Gray Wolves are at Risk of Loosing Federal Protection…

Please take action for America’s Gray wolf…

From D.C. to Yellowstone National Park’s Montana boundary the Gray wolf has been persecuted. Delisting Legislation is being considered in the senate (already passed by the House) that would remove gray wolves from the lower 48 and take away any judicial review. And return wolf management back into the individual states hands. States such as Wisconsin that quite literally throws dogs to wolves in a state sanctioned trophy hunt. It’s legal in Wisconsin to use dogs to hunt wolves.

Paying the price for our love out of Yellowstone’s Montana boundary “Spitfire” wolf 926F, daughter of famed O-Six was killed as part of Montana’s wolf trophy hunt; shot as she left the safety of YNP. Park wolves are at even great risk when the leave the protection of YNP because they are used to being viewed by park tourists. 926F leaves behind her daughter Little T, along with five vulnerable pups of the YNP Lamar’s Pack. It’s a tough world if you’re a gray wolf in America. Trophy hunters are chomping at the bit to get them in their sights; along with land grabbing special interests that want gray wolves out of the way. The ESA protects both the animals & their habitats they depend on for survival.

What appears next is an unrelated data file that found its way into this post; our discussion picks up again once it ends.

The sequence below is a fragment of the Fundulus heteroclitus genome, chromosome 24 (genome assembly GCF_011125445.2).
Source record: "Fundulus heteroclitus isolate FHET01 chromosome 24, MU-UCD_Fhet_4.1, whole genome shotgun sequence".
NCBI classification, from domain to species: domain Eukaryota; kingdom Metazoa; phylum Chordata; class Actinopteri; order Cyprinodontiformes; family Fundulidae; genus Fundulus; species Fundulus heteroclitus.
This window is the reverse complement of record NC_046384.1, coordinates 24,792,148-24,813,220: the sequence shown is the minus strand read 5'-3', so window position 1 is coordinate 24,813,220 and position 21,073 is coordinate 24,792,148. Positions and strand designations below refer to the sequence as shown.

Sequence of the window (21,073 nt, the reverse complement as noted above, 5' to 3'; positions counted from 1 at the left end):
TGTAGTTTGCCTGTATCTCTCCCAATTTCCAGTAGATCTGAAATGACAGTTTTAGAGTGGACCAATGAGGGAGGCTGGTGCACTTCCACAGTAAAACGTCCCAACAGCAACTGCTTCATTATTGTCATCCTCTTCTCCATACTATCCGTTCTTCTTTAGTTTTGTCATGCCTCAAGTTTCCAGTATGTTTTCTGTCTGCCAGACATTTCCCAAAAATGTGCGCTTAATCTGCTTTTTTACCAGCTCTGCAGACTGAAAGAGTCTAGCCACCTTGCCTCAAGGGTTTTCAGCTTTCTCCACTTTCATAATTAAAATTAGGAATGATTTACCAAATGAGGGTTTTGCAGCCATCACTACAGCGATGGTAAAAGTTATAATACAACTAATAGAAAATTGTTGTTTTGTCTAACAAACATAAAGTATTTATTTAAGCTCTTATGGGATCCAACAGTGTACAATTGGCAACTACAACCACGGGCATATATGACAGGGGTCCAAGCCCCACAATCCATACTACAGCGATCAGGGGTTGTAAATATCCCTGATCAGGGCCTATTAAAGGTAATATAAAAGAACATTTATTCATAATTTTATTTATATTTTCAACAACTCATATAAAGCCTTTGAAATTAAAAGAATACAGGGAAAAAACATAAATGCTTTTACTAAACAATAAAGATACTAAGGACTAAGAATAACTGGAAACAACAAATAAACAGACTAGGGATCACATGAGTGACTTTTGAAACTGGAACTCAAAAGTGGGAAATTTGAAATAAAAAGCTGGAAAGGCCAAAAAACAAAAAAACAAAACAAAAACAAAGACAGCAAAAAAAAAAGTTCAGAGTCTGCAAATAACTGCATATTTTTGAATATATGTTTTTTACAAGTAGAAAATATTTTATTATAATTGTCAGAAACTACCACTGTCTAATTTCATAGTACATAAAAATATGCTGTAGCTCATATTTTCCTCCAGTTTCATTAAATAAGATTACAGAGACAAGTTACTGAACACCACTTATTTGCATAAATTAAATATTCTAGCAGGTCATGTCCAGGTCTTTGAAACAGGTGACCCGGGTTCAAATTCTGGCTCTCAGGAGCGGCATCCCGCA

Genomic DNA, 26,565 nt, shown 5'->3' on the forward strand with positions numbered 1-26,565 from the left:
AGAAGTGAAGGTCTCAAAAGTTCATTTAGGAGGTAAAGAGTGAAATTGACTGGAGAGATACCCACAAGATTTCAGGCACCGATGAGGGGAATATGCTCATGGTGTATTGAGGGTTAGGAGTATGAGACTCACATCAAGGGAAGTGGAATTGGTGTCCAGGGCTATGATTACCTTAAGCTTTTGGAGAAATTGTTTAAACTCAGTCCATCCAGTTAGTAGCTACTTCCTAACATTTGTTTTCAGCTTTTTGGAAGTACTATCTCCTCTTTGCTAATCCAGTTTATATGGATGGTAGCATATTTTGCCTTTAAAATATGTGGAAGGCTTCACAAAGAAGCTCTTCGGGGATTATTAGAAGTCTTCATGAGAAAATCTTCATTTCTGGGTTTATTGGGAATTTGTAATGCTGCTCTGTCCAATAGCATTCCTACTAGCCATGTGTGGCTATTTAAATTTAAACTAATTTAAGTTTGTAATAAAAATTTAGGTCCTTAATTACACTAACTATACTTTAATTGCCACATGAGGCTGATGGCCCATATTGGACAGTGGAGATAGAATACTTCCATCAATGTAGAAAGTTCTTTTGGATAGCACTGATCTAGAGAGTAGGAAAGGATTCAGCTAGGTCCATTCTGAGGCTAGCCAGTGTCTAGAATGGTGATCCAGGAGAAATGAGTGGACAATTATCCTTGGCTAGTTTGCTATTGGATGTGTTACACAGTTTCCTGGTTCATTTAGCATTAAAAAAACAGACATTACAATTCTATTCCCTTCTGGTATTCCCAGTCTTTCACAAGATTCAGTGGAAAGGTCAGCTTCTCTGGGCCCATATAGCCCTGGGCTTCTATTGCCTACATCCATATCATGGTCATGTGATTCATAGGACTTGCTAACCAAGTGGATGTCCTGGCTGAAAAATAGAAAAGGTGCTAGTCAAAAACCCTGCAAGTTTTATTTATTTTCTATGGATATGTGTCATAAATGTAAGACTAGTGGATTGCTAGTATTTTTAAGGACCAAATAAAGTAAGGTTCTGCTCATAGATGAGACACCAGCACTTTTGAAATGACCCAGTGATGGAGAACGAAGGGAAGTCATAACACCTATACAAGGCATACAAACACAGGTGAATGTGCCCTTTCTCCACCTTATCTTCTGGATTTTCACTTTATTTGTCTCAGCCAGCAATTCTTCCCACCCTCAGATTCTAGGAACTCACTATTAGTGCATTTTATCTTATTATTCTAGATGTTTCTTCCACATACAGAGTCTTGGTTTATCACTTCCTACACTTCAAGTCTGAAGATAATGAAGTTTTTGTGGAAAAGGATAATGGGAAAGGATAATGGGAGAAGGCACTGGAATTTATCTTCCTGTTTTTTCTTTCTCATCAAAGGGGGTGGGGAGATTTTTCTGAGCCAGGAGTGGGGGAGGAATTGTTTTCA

Contact your senator now and tell them to say NO to any wolf delisting bills or riders! Alternatively, you may phone the United States Capitol switchboard at (202) 224-3121. A switchboard operator will connect you directly with the Senate office you want.

Wolf photo from 2016 of the then 11-year-old alpha male of the Yellowstone NP Canyon pack – Neal Herbert-NPS

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A film project about advocates working to protect wolves…

“Inside the Heart of Wolf Advocacy- The Yellowstone Story”